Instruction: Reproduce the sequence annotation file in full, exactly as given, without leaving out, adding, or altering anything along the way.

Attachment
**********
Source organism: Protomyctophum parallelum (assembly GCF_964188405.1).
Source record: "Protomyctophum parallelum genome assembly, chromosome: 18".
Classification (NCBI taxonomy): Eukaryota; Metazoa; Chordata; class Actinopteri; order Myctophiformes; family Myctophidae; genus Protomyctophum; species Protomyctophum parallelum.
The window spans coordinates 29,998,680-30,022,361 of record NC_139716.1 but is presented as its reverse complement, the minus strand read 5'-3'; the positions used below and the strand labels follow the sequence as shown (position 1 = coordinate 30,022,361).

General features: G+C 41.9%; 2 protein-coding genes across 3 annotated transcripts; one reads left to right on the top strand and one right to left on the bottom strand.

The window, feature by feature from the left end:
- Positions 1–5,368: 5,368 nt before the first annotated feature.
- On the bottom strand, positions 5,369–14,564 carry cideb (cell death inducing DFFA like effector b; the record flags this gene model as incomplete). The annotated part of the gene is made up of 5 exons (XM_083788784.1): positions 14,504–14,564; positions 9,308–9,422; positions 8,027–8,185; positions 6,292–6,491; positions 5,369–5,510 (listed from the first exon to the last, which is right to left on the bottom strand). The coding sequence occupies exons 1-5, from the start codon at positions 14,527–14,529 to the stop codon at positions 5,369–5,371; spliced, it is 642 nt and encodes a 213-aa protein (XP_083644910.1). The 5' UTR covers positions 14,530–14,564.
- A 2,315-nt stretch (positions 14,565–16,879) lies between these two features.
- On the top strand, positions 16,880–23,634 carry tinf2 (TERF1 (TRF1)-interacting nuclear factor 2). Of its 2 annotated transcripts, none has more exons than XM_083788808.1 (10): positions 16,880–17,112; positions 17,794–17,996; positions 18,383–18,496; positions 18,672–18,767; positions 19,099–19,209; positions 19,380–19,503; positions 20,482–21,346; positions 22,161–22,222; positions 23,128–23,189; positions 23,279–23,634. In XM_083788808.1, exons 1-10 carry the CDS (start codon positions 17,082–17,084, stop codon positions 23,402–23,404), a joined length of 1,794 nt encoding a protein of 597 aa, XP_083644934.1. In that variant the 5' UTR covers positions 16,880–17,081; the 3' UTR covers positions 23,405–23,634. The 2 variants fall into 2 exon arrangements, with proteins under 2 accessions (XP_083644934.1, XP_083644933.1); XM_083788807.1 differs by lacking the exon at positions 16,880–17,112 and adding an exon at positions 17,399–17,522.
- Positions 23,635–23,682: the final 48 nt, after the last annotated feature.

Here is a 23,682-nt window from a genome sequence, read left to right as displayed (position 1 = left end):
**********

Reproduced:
Source organism: Protomyctophum parallelum (assembly GCF_964188405.1).
Source record: "Protomyctophum parallelum genome assembly, chromosome: 18".
Classification (NCBI taxonomy): Eukaryota; Metazoa; Chordata; class Actinopteri; order Myctophiformes; family Myctophidae; genus Protomyctophum; species Protomyctophum parallelum.
The window spans coordinates 29,998,680-30,022,361 of record NC_139716.1 but is presented as its reverse complement, the minus strand read 5'-3'; the positions used below and the strand labels follow the sequence as shown (position 1 = coordinate 30,022,361).

General features: G+C 41.9%; 2 protein-coding genes across 3 annotated transcripts; one reads left to right on the top strand and one right to left on the bottom strand.

The window, feature by feature from the left end:
- Positions 1–5,368: 5,368 nt before the first annotated feature.
- On the bottom strand, positions 5,369–14,564 carry cideb (cell death inducing DFFA like effector b; the record flags this gene model as incomplete). The annotated part of the gene is made up of 5 exons (XM_083788784.1): positions 14,504–14,564; positions 9,308–9,422; positions 8,027–8,185; positions 6,292–6,491; positions 5,369–5,510 (listed from the first exon to the last, which is right to left on the bottom strand). The coding sequence occupies exons 1-5, from the start codon at positions 14,527–14,529 to the stop codon at positions 5,369–5,371; spliced, it is 642 nt and encodes a 213-aa protein (XP_083644910.1). The 5' UTR covers positions 14,530–14,564.
- A 2,315-nt stretch (positions 14,565–16,879) lies between these two features.
- On the top strand, positions 16,880–23,634 carry tinf2 (TERF1 (TRF1)-interacting nuclear factor 2). Of its 2 annotated transcripts, none has more exons than XM_083788808.1 (10): positions 16,880–17,112; positions 17,794–17,996; positions 18,383–18,496; positions 18,672–18,767; positions 19,099–19,209; positions 19,380–19,503; positions 20,482–21,346; positions 22,161–22,222; positions 23,128–23,189; positions 23,279–23,634. In XM_083788808.1, exons 1-10 carry the CDS (start codon positions 17,082–17,084, stop codon positions 23,402–23,404), a joined length of 1,794 nt encoding a protein of 597 aa, XP_083644934.1. In that variant the 5' UTR covers positions 16,880–17,081; the 3' UTR covers positions 23,405–23,634. The 2 variants fall into 2 exon arrangements, with proteins under 2 accessions (XP_083644934.1, XP_083644933.1); XM_083788807.1 differs by lacking the exon at positions 16,880–17,112 and adding an exon at positions 17,399–17,522.
- Positions 23,635–23,682: the final 48 nt, after the last annotated feature.

Here is a 23,682-nt window from a genome sequence, read left to right as displayed (position 1 = left end):